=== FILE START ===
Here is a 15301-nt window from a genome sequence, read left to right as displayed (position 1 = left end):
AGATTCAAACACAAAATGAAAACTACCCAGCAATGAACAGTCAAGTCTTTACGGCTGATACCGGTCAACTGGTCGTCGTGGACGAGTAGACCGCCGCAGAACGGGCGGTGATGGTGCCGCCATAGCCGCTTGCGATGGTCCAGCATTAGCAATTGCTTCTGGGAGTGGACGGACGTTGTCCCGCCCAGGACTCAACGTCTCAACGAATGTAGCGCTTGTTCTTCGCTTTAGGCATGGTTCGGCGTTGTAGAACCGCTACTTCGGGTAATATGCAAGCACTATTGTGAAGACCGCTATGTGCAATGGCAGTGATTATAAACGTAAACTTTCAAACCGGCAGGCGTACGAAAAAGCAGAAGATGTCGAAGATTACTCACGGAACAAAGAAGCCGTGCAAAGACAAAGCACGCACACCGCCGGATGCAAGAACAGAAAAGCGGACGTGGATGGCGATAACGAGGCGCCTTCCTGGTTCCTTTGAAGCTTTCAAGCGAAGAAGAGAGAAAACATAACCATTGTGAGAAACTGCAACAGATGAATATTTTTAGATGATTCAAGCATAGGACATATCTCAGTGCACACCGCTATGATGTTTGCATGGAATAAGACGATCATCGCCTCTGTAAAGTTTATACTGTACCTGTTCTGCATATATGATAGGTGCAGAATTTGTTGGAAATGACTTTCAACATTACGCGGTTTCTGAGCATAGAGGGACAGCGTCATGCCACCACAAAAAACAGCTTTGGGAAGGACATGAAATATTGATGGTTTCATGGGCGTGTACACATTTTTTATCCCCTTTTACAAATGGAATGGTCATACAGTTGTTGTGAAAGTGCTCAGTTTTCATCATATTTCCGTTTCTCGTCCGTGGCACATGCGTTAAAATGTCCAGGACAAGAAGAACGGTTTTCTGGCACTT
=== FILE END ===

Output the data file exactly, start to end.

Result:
Here is a 15301-nt window from a genome sequence, read left to right as displayed (position 1 = left end):
AGATTCAAACACAAAATGAAAACTACCCAGCAATGAACAGTCAAGTCTTTACGGCTGATACCGGTCAACTGGTCGTCGTGGACGAGTAGACCGCCGCAGAACGGGCGGTGATGGTGCCGCCATAGCCGCTTGCGATGGTCCAGCATTAGCAATTGCTTCTGGGAGTGGACGGACGTTGTCCCGCCCAGGACTCAACGTCTCAACGAATGTAGCGCTTGTTCTTCGCTTTAGGCATGGTTCGGCGTTGTAGAACCGCTACTTCGGGTAATATGCAAGCACTATTGTGAAGACCGCTATGTGCAATGGCAGTGATTATAAACGTAAACTTTCAAACCGGCAGGCGTACGAAAAAGCAGAAGATGTCGAAGATTACTCACGGAACAAAGAAGCCGTGCAAAGACAAAGCACGCACACCGCCGGATGCAAGAACAGAAAAGCGGACGTGGATGGCGATAACGAGGCGCCTTCCTGGTTCCTTTGAAGCTTTCAAGCGAAGAAGAGAGAAAACATAACCATTGTGAGAAACTGCAACAGATGAATATTTTTAGATGATTCAAGCATAGGACATATCTCAGTGCACACCGCTATGATGTTTGCATGGAATAAGACGATCATCGCCTCTGTAAAGTTTATACTGTACCTGTTCTGCATATATGATAGGTGCAGAATTTGTTGGAAATGACTTTCAACATTACGCGGTTTCTGAGCATAGAGGGACAGCGTCATGCCACCACAAAAAACAGCTTTGGGAAGGACATGAAATATTGATGGTTTCATGGGCGTGTACACATTTTTTATCCCCTTTTACAAATGGAATGGTCATACAGTTGTTGTGAAAGTGCTCAGTTTTCATCATATTTCCGTTTCTCGTCCGTGGCACATGCGTTAAAATGTCCAGGACAAGAAGAACGGTTTTCTGGCACTT